In the past, children were born at home with a midwife assisting. This was an occasion when the female members of the family actively participated. They helped the midwife by encouraging the new mother to “bite on a hanky,” to stop her screaming by telling her “saʽidi waladik” (help your child), to a certain extent meaning the equivalent of “push.” They also made coffee, tea, zuhuraat and yansoon drinks for the visitors who flocked in to participate or just satisfy their curiosity.
As soon as the child was born, the midwife completed her professional duties by informing the father and menfolk of the successful birth and the sex of the child. This was an occasion to pay and tip the midwife. The size of the gratuity depended on the sex of the child and whether the family had desired a boy or girl.
After the midwife was gone, the new mother was dressed in a fancy silk bed jacket, and the baby was wrapped like a papoose in fancy swaddling clothes. The new father entered the room, and depending on his financial circumstances, he put a piece of jewelry on the mother’s pillow and one or more gold coins in the baby’s crib.
From the mother’s bedroom, the zalagheet would begin, which is a kind of joyful chant they did on feast days and other special occasions. It was led by the grandmother, until all the neighbors and family had joined in.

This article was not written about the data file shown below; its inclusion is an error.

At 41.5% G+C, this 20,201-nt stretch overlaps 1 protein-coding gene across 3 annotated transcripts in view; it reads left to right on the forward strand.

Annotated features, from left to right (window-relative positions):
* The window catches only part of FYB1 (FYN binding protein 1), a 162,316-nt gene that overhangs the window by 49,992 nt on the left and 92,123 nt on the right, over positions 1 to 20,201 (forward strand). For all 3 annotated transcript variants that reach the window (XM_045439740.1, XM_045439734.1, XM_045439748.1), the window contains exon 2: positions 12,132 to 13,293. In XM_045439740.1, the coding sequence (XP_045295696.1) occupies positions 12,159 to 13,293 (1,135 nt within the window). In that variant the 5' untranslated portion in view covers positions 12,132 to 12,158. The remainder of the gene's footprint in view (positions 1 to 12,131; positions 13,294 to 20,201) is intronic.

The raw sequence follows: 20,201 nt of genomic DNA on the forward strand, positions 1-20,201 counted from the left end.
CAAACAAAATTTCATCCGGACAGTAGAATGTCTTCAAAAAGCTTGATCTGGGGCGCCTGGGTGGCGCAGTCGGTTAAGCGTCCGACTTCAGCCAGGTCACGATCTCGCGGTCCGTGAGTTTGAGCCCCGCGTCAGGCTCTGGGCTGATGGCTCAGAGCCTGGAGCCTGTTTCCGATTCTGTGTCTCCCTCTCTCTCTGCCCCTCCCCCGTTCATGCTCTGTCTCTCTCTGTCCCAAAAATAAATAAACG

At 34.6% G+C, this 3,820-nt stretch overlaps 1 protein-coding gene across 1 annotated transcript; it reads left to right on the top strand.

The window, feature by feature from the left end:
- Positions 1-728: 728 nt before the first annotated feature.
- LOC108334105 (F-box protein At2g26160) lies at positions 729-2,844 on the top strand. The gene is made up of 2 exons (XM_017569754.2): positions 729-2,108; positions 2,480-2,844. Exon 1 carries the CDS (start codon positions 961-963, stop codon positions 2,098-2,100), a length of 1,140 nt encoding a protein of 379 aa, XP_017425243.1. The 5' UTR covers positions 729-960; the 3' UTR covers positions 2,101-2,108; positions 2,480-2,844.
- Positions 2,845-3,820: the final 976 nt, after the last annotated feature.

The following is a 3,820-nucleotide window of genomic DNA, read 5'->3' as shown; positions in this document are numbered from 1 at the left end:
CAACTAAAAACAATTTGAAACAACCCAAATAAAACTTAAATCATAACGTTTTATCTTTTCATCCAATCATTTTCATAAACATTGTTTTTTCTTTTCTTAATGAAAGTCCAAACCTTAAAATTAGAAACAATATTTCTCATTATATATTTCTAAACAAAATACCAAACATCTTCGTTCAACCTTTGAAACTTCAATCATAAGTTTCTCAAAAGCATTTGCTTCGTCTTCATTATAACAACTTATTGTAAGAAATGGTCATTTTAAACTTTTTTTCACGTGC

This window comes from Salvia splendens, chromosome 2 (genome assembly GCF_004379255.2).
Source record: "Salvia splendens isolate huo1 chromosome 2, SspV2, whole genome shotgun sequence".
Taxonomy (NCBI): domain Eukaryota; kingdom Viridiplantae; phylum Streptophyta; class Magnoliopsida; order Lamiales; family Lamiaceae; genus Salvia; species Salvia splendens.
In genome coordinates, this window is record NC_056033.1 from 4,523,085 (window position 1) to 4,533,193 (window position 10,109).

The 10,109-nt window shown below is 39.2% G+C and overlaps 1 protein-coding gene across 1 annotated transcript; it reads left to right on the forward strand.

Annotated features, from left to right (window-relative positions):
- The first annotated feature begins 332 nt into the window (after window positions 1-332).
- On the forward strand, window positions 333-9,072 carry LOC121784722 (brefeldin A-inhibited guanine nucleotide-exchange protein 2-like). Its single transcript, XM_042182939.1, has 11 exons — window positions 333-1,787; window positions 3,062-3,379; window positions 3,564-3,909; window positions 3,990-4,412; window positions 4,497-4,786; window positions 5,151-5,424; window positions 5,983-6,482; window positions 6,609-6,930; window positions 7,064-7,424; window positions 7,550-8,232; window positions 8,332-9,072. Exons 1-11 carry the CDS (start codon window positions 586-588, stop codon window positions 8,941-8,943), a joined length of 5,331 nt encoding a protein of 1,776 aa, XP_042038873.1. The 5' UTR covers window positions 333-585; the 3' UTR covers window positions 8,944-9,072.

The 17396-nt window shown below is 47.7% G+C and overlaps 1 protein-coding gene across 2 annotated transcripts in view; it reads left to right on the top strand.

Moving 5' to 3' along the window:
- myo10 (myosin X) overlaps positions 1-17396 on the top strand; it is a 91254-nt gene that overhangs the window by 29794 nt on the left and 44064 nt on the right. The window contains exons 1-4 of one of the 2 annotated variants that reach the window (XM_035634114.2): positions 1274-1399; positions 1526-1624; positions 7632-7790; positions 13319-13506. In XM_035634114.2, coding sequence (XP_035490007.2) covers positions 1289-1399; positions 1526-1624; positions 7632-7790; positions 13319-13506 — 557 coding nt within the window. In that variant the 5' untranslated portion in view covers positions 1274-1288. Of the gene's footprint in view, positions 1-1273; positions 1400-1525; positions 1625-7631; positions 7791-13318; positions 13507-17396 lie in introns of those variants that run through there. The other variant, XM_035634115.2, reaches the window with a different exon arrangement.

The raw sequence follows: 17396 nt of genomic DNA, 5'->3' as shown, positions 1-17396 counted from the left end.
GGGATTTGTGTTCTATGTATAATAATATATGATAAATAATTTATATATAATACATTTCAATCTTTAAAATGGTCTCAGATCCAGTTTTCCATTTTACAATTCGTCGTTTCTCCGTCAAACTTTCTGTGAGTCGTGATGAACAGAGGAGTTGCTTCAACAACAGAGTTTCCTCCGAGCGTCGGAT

Then for 40 days, the mother stayed in bed, pampered and served, changing silk jackets as often as her husband’s wealth permitted. Neighbors, family and friends dropped in to congratulate the parents and to give unsolicited advice and gossip. During this time, the guests were treated to a dish called mughly, which was a mix of spices, powdered rice and sugar.
The mughly is followed by snaniyyi, which is served when the baby gets its first tooth. Snaniyyi is made from boiled wheat, sugar, sweet meats and brightly colored candy. It is piled high on a large tray with maward and mazahar [flowers and rosewater] sprinkled on top. It is beautiful to look at as well as to eat.
— Artist Helen Zughaib was born in Beirut. Her full original series “Stories My Father Told Me” has been featured in several exhibitions. Excerpted from the Saudi Aramco World. Also read: ‘What’s The Point In Planting Olive Trees?’ by the same author.